Readers will be curious about the secrets Naser Hegazy has to offer in his boldly titled Secrets of Love, Marriage, Sex, Genius, Success, and Happiness. Yet, while the author’s deepest thoughts are interesting, many Western readers may be confused or even offended by some of his insights.
Formerly a short fiction writer for an Arabic-reading audience, Hegazy shifts his attention to philosophical concepts and his own thoughts on such diverse fields as the nature of memory, the biology of sex, and social sciences. In his series of twenty-two essays, he attempts to arrive at the essence of these many categories through philosophy rather than hard science. Predictably, thoughts are scattered all over the place; there is simply too much ground to cover.
The book’s cover, a stock photo of a happy, laughing couple, could make the subject matter appear too facile. Inside, Hegazy offers lengthy discussions of important questions such as these: What is success? Why and how do humans experience erotic love? How can individuals conquer fears?
Expounding on quotations from primarily Western philosophers, notably Schopenhauer, and in describing the lives of other historical household names of the West, the author’s projects include deconstructing love and understanding genius. Hegazy barrels through his laundry list of inquiries with occasional evocative, poetic insights. He writes, “Then love grants life its color, taste, and meaning. So, we contemplate the universe, and then we find the greatest bliss and the most completeness when the lover obtains his or her beloved.”
Hegazy seems to lift some of his material from Capellanus in the how-to section on seduction, even explaining how to kiss a woman for maximum effect.
Yet his is a somewhat haphazard and incomplete approach. Paragraphs run into one another. The structure of some sentences is overwrought and confusing, even incomprehensible, yet one can’t look away from this prose. Briefly trying on the hat and ascot of a classical music critic, he writes, “The music of the genius Mozart is also distinguished by simplicity, lightness, vitality, docility, beauty, superiority, clarity, truth, spirit, meaning, wealth, gravity, flexibility, and softness.”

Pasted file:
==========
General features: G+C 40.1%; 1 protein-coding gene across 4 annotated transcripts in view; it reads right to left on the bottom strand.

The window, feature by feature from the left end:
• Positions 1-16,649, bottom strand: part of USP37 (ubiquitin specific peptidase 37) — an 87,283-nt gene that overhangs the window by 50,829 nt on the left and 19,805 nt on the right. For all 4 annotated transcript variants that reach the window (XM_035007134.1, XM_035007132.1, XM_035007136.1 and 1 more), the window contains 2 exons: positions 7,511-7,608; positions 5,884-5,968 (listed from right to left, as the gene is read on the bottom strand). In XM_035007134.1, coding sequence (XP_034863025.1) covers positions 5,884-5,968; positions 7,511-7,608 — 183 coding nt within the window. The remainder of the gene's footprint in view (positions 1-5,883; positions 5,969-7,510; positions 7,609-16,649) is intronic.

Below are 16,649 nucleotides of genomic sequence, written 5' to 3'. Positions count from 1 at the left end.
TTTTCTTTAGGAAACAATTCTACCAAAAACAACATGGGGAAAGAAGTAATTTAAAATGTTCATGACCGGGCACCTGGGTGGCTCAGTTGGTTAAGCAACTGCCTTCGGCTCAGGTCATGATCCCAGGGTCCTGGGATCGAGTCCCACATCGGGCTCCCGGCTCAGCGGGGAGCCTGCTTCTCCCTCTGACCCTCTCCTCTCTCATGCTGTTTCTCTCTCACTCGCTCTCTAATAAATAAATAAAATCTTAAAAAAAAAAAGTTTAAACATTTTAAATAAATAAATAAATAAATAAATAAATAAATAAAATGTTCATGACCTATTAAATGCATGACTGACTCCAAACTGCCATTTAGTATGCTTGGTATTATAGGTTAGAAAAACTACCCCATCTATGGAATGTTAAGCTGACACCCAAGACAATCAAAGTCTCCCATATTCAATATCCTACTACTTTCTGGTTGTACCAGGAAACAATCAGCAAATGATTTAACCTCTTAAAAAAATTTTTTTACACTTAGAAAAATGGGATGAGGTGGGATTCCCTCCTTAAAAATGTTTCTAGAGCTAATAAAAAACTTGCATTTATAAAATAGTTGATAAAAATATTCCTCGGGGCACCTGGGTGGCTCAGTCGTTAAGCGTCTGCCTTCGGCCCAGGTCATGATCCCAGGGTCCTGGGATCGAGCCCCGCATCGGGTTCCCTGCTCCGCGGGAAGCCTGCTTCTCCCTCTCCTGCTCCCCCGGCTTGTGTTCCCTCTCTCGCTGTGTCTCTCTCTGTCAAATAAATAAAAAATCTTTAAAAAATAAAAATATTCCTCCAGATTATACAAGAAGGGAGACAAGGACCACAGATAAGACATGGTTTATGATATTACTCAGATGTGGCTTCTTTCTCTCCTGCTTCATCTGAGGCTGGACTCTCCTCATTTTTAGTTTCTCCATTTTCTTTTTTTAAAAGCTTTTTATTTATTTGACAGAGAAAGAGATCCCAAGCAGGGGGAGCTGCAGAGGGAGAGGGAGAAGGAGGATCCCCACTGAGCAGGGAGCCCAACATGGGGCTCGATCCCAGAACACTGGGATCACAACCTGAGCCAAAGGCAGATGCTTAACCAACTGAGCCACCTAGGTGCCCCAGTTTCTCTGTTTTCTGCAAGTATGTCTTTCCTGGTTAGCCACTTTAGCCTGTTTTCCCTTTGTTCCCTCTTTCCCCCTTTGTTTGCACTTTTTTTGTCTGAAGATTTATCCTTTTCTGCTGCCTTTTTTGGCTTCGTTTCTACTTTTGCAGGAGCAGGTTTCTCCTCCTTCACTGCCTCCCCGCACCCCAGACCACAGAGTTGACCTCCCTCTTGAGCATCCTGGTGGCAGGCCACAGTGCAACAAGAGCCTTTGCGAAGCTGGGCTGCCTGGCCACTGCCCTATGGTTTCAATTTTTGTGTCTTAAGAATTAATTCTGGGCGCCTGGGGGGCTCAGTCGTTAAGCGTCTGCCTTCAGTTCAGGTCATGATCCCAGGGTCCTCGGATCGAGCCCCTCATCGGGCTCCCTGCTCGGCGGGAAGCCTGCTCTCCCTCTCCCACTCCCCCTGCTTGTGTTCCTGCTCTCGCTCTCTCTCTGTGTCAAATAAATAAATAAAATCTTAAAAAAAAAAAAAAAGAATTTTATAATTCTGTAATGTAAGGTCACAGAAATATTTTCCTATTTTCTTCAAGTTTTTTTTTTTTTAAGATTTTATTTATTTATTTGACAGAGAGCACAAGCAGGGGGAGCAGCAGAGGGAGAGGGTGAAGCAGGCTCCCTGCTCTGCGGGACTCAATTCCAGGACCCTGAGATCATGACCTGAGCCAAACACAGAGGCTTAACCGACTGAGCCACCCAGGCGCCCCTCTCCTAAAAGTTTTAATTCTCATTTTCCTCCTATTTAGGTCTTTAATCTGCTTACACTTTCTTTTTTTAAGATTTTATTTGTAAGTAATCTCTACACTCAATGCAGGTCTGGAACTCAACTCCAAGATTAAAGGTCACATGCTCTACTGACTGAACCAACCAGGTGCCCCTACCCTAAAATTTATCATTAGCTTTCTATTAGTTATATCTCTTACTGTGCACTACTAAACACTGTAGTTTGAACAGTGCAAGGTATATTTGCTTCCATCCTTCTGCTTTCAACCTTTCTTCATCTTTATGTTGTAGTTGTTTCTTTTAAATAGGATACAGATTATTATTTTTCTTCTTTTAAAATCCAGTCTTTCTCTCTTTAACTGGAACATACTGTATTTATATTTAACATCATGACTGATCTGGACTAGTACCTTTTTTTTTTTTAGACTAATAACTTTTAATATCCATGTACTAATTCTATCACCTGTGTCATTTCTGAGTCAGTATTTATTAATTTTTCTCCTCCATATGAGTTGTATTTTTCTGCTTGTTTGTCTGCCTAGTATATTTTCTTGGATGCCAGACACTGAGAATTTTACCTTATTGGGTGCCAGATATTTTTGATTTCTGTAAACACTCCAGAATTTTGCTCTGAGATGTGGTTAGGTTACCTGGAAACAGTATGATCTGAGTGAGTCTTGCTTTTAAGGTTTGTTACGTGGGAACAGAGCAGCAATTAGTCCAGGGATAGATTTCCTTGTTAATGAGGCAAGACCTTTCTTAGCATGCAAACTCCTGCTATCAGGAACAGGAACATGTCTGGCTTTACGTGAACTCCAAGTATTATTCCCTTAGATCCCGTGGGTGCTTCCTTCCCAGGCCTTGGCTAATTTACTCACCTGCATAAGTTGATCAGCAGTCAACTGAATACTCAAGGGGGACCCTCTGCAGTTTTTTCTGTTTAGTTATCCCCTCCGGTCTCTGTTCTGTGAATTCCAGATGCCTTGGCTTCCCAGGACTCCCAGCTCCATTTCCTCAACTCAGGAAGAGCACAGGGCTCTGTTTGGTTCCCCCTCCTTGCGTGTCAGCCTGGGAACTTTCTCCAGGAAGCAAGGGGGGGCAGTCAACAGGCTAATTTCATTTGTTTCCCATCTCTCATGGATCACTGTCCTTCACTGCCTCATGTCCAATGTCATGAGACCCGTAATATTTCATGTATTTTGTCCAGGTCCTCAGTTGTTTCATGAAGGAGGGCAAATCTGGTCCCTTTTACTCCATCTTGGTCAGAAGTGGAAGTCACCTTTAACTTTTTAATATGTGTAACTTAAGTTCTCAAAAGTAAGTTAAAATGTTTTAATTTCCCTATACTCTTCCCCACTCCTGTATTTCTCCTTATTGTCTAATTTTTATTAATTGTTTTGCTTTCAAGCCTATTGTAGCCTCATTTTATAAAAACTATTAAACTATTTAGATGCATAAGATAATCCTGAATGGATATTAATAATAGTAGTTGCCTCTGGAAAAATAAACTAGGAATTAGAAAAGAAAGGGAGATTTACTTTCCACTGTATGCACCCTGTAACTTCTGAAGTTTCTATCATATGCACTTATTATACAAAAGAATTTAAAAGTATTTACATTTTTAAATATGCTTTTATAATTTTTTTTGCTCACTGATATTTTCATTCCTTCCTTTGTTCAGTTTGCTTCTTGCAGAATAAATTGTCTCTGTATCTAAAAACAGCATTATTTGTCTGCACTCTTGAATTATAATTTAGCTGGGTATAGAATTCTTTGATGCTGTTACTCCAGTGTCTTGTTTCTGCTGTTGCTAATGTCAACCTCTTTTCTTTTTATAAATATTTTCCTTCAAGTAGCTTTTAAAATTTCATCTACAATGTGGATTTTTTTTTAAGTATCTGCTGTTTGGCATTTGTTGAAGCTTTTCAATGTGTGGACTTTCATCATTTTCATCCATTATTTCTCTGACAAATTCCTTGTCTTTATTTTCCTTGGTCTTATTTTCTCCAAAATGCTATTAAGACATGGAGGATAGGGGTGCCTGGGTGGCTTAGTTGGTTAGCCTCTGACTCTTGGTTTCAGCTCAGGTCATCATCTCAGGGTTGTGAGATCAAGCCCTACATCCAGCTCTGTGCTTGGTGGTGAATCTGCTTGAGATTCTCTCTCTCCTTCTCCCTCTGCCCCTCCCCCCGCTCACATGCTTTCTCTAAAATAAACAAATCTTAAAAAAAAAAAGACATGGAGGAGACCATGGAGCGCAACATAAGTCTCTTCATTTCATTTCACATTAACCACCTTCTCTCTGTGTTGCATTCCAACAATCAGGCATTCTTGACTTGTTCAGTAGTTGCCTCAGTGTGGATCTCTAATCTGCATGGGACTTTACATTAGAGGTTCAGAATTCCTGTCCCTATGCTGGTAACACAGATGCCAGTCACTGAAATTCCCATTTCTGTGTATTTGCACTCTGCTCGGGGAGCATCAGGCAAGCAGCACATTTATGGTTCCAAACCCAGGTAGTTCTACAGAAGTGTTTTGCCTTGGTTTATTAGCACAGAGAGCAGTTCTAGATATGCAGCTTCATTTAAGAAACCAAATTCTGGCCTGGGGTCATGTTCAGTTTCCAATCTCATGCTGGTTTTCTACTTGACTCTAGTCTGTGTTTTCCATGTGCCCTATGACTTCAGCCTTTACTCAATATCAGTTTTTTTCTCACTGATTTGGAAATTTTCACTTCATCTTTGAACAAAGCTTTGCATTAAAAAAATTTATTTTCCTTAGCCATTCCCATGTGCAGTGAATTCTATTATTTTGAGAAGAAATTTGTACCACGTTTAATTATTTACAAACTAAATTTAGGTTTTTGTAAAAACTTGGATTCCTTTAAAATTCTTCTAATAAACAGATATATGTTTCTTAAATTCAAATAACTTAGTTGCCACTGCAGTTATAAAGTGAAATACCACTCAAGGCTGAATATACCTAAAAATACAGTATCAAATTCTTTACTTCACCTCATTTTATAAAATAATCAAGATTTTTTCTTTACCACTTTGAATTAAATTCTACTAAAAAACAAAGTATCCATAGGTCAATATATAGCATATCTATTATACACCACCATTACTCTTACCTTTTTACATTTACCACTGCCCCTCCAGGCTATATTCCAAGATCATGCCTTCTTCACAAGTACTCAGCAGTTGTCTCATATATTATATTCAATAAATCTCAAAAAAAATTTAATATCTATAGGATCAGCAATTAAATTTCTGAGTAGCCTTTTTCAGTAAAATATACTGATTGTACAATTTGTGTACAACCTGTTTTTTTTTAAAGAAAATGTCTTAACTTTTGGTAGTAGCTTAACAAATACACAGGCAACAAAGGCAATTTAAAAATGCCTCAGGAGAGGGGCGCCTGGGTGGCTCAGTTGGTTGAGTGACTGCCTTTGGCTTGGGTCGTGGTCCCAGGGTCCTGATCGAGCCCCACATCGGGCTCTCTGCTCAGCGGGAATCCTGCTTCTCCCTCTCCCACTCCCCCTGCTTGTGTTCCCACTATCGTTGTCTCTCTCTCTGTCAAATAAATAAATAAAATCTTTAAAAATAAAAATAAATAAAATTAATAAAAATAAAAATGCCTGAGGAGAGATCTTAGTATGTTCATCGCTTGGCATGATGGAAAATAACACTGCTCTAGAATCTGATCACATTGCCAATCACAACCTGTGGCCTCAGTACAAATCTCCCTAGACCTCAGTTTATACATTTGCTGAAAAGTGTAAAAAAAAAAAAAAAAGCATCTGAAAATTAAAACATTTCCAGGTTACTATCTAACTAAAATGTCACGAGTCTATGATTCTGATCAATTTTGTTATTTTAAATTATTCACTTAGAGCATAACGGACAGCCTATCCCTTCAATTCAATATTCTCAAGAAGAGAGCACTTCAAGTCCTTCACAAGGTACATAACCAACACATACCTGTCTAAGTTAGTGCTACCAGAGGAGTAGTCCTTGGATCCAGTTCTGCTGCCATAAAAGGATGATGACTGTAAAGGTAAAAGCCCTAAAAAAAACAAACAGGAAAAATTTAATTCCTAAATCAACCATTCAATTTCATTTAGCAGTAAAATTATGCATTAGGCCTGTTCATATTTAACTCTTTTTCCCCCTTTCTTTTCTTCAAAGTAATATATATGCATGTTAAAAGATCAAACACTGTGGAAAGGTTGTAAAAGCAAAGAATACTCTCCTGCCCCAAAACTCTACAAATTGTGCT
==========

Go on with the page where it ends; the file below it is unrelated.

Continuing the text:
During a section titled “Teach Me Love,” he instructs, “The weakness of the woman attracts the man. In addition, the Eastern man prefers the obedient lady, who feels that she needs him and holds back her decisions and opinions in favor of his opinions and his views. He also hates the independent and despotic brawny woman.” Perhaps a mention of the poor word choice is in order, unless the intended effect was humor, as when he refers to the “manhood hormone” of sexual desire.
Ultimately, the author tries to accomplish too much within a slim volume. Trying to appeal to a Western audience is a noble but unlikely project, given the bizarre nature of many of the “secrets” within. A fluent, but not entirely fluid, relationship with the English language make this book a difficult read, and the presence of only four references warns readers not to take the “recent scientific studies” part of its title too seriously. We may have heard of the same studies as Hegazy has, but his stating that “scientific fact says that the woman lives longer than the man, because she cries more than he and she overflows with crying” is not an acceptable way to promote a scientific point of view in the West.
While Hegazy delivers his viewpoint in an often logical and straightforward manner, many Westerners will find the author’s seemingly sexist position difficult if not impossible to accept.